Little else evokes luxury quite like the silk scarf because, like its pricier cousins the diamond and the designer handbag – it provides a satisfying hit of instant glamour. Case in point: When we’re first introduced to Cameron Diaz’s character in cult-fave film My Best Friend’s Wedding, her Hermès scarf knotted just so atop her prim yellow shift, you get that “game over” gut feeling for her ambitious rival, played by Julia Roberts. The scarf, in all its singular opulence, is a catalyst able to shift the dynamic because its resplendent drape and lustre make a statement that even the style-nearsighted understand: Oh, you rich rich.
Cameron Diaz in My Best Friend's Wedding.
Today, the spring runways are once again simmering with riffs on the silk scarf. The twist? The overt trust-fund feel is softened as designers dial up the ingenuity and reimagine the standard square shape. At Lanvin, for example, split- front flares were done up in a baby-blue chain-stamped print and worn under an oversized belted blazer. The effect was more downtown cool than Park Avenue posh. Erdem’s take – heritage scarves tied across the body over eyelet jumpsuits – inspired a fresh use for the traditional piece. And even when Burberry and Preen by Thornton Bregazzi produced the most sophisticated renditions of the bunch – swaths of ultra-flowy silk crafted into an elongated asymmetrical blouse and sleeveless scarf dress, respectively – they still remained understated relative to their uptight predecessors, like the silk squares often found knotted firmly around the Queen’s stiff coif.
“If aughts-era style was an ostentatious display of fortune and influence, this latest revival of the silk-scarf print is communicating a decidedly less showy approach to luxury.”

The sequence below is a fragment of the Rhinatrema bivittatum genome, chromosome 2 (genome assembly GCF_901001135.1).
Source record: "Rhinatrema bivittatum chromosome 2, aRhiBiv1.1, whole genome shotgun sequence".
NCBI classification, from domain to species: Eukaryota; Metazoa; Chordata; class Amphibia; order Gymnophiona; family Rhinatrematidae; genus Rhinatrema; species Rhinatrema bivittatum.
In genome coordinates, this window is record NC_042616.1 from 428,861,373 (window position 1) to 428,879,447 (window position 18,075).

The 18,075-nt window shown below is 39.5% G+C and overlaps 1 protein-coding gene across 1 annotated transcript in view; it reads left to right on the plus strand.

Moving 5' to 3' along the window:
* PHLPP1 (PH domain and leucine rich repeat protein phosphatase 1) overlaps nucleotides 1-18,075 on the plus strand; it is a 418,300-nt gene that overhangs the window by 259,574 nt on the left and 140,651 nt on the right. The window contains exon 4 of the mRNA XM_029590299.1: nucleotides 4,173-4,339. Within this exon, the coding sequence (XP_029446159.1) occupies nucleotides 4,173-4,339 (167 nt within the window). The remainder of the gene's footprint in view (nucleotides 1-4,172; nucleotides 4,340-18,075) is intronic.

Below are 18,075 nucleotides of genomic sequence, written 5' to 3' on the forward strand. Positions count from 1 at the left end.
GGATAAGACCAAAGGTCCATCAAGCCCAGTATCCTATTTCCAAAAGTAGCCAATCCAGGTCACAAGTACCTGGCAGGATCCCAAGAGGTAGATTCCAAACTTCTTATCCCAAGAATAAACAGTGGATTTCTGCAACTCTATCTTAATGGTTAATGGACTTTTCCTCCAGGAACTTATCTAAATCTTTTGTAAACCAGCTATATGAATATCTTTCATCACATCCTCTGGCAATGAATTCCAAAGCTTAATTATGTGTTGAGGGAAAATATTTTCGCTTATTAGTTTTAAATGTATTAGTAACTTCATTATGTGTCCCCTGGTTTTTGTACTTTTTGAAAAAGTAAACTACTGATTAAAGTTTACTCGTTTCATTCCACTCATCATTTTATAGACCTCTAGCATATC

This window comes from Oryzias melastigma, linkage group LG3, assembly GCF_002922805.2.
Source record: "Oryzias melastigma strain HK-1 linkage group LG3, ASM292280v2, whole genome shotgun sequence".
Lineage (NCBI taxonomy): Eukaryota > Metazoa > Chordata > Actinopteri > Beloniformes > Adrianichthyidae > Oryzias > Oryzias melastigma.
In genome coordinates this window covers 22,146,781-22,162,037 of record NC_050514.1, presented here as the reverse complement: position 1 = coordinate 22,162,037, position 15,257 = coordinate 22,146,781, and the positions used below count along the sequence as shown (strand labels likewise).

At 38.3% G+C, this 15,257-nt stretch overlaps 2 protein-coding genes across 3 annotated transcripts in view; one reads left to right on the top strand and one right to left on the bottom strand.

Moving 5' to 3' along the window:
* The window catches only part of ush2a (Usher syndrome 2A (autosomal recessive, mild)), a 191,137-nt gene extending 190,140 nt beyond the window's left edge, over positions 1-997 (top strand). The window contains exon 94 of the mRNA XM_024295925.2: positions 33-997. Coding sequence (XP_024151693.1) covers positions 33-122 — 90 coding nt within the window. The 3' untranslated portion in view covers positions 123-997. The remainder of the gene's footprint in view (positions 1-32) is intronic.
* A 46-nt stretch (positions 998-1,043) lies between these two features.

Because, of course, the silk scarf wasn’t always so design-forward. With the trend’s last come-up – in the early 2000s, a time when wearing your wealth on your sleeve (or perhaps gathered around your neck) was celebrated – our love affair with the silk scarf intensified in the most superficial iterations. It was at the height of logomania, and every starlet worth her crew of tailing paparazzi (think Nicole Richie and Paris Hilton) sported a silk scarf emblazoned with Alexander McQueen’s iconic skull motif, multicoloured LVs or Pucci prints. It was fashion as materialism at its finest.
If aughts-era style was an ostentatious display of fortune and influence, this latest revival of the silk-scarf print is communicating a decidedly less showy approach to luxury. So why the switch? We’re re-evaluating what true affluence means these days – thanks, in part, to increased environmental mindfulness but also because so few of us actually have the disposable cash to drop on big-ticket items. (See: those much-derided millennial savings accounts.) This reinvention of the elegant old-school accessory as new luxury satisfies our desire for a piece of the sweet life but strips away the peacocking of yesteryear. Now that’s rich.
This article originally appeared in the March 2020 issue of ELLE Canada. Subscribe here.
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